4. Assuming the employer has an employee assistance program (EAP), remind immigration- impacted employees of available mental health resources.
    1. If your company does not already have existing EAPs in place, make a list of in- network mental health service providers for easy access - and if superior options are only offered out of network, cover the difference.
  5. Host a regular call with senior management, HR, and directly affected individuals to ensure that the company is being attentive to employees’ needs.
  6. Host Know Your Rights trainings during work hours for all staff that cover an individual’s rights when interacting with law or immigration enforcement at home, in public spaces, and in the workplace. Consider using outside counsel to host this training.
    1. Establish, communicate, and implement company protocol to protect employee rights should immigration enforcement visit the work site or request employee information from managers. Employers can take these steps while simultaneously ensuring they observe their own legal obligations.
    2. Plans should include employees’ emergency contact list, attorney’s contact information, family contact, and alien numbers as necessary.
  7. Make all trainings and resources on immigration and rights widely known and available to all staff, and clearly designate an HR Point of Contact for anyone looking for additional resources or assistance (including legal assistance) to access confidentially.
  8. Be sensitive to people’s differing levels of comfort with being public about their immigration status. Never “out” somebody to coworkers or speak about somebody’s immigration status with others if that individual has not made explicitly clear that they consent to this information being shared.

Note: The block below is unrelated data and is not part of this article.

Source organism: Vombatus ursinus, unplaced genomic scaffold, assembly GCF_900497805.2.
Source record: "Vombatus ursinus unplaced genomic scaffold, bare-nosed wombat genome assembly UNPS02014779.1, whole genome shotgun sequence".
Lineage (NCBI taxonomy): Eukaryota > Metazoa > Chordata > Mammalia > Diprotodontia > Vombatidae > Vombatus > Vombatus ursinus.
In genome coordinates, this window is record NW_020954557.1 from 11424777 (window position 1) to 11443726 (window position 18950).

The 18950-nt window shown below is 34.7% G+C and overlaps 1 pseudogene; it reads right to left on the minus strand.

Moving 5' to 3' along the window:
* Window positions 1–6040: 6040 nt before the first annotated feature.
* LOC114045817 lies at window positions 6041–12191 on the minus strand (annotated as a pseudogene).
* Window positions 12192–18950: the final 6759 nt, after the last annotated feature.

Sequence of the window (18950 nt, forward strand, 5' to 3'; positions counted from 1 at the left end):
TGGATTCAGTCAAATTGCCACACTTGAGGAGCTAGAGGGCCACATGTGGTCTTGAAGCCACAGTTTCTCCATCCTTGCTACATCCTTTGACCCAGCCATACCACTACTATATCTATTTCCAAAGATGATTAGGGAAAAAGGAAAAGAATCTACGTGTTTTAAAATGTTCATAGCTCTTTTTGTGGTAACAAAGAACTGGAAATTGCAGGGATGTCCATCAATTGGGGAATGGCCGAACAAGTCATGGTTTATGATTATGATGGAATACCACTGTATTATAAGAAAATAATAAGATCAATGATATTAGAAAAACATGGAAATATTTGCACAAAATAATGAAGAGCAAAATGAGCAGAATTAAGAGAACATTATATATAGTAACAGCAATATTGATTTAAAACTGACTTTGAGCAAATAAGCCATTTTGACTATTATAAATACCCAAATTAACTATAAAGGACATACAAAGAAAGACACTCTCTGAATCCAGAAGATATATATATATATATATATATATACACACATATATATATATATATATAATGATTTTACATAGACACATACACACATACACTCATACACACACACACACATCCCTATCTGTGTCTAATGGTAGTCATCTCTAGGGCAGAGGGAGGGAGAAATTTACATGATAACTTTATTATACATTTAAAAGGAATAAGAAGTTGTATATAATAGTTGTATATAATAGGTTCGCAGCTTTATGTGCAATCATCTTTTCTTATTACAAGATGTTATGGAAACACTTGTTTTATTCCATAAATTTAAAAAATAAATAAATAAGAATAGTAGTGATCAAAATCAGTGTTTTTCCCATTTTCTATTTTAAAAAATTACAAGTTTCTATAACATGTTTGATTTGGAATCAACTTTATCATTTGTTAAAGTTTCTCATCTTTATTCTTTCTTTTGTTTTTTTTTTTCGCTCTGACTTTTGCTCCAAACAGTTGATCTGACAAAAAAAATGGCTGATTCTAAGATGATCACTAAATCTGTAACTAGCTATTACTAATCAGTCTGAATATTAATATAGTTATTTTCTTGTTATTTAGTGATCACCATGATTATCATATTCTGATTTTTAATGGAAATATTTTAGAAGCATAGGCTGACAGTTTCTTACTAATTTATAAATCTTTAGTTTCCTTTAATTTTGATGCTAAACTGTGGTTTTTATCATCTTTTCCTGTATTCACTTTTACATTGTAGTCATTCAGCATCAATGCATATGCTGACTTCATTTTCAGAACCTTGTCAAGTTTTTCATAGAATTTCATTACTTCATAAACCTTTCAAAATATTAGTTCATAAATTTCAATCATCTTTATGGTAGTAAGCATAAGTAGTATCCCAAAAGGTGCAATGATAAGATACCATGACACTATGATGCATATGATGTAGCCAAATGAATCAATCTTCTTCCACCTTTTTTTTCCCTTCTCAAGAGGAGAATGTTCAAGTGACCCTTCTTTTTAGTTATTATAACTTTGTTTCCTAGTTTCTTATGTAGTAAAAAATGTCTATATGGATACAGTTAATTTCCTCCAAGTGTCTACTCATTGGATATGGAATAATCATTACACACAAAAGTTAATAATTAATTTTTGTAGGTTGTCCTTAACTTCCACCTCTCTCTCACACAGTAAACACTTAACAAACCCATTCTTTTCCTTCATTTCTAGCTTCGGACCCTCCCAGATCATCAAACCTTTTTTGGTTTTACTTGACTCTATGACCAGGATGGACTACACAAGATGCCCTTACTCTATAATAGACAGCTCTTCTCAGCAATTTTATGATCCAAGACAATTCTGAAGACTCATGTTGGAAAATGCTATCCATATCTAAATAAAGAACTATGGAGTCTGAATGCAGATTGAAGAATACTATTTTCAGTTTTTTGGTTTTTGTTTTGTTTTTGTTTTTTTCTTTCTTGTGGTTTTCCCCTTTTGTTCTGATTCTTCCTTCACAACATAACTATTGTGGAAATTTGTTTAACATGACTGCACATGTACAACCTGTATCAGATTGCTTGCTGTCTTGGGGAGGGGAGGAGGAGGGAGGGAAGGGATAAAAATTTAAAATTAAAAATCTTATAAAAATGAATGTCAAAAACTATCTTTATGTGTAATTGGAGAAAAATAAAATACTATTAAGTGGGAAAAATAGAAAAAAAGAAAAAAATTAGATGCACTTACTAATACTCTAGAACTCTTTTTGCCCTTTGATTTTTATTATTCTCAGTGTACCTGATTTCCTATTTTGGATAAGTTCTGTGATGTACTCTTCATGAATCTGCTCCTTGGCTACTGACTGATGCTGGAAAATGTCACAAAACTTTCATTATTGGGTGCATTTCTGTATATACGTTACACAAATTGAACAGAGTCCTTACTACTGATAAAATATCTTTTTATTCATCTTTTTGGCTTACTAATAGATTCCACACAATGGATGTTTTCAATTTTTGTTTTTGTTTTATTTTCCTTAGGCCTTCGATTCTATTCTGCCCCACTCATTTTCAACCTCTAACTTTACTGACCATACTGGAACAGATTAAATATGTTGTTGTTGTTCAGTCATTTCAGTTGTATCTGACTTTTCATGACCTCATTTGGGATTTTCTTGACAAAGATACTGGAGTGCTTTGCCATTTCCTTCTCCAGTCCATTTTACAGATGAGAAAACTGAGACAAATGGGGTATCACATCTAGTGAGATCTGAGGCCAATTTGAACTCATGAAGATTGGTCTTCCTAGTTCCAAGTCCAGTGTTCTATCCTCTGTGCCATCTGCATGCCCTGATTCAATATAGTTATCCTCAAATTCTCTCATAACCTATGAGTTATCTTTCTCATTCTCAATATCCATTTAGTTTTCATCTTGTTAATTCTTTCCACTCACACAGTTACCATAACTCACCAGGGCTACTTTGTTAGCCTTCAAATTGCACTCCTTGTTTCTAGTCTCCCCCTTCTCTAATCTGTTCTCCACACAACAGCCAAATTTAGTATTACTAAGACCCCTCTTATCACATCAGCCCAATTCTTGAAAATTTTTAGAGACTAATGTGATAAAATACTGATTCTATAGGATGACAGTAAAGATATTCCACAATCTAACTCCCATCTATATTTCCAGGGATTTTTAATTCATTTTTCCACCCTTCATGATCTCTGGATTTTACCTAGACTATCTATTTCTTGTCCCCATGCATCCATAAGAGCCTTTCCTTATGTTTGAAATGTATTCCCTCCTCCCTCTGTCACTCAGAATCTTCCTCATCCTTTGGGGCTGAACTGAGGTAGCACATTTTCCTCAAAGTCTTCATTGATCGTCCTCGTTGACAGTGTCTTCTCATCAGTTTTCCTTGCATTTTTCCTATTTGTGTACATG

1. Commit company or contracted lawyer’s hours to provide in-house, pro-bono legal assistance at local immigrant-serving organizations. You can find a list of organizations here.
  2. Join the ‘I Stand With Immigrants’ initiative to promote solidarity throughout the calendar year and publicly showcase your support for immigrants/ immigration reform.
    1. Publish a blog post on immigrant contributions within the company/organization
    2. E.g.: Celebrate Immigrant Heritage Month in June
  3. Collaborate or support internal collaborators who partner with immigrant-serving community organizations to offer volunteer and/or mentoring hours that capitalize on company or employee strengths and expertise
    1. E.g.: Employees from a financial institution conduct a financial literacy workshop with an immigrant-serving community organization and its members
  4. Support Informed Immigrant's work with local organizations providing immigration legal services
    1. Sponsor a legal services clinic for immigration and consular services
    2. Donate to a Know Your Rights card fund for local immigrant-serving
      organizations. KYR cards (example) have prevented civil rights violations of
      undocumented individuals in the past.
    3. Sponsor a local know your rights training for a school, faith group, youth group or other community organization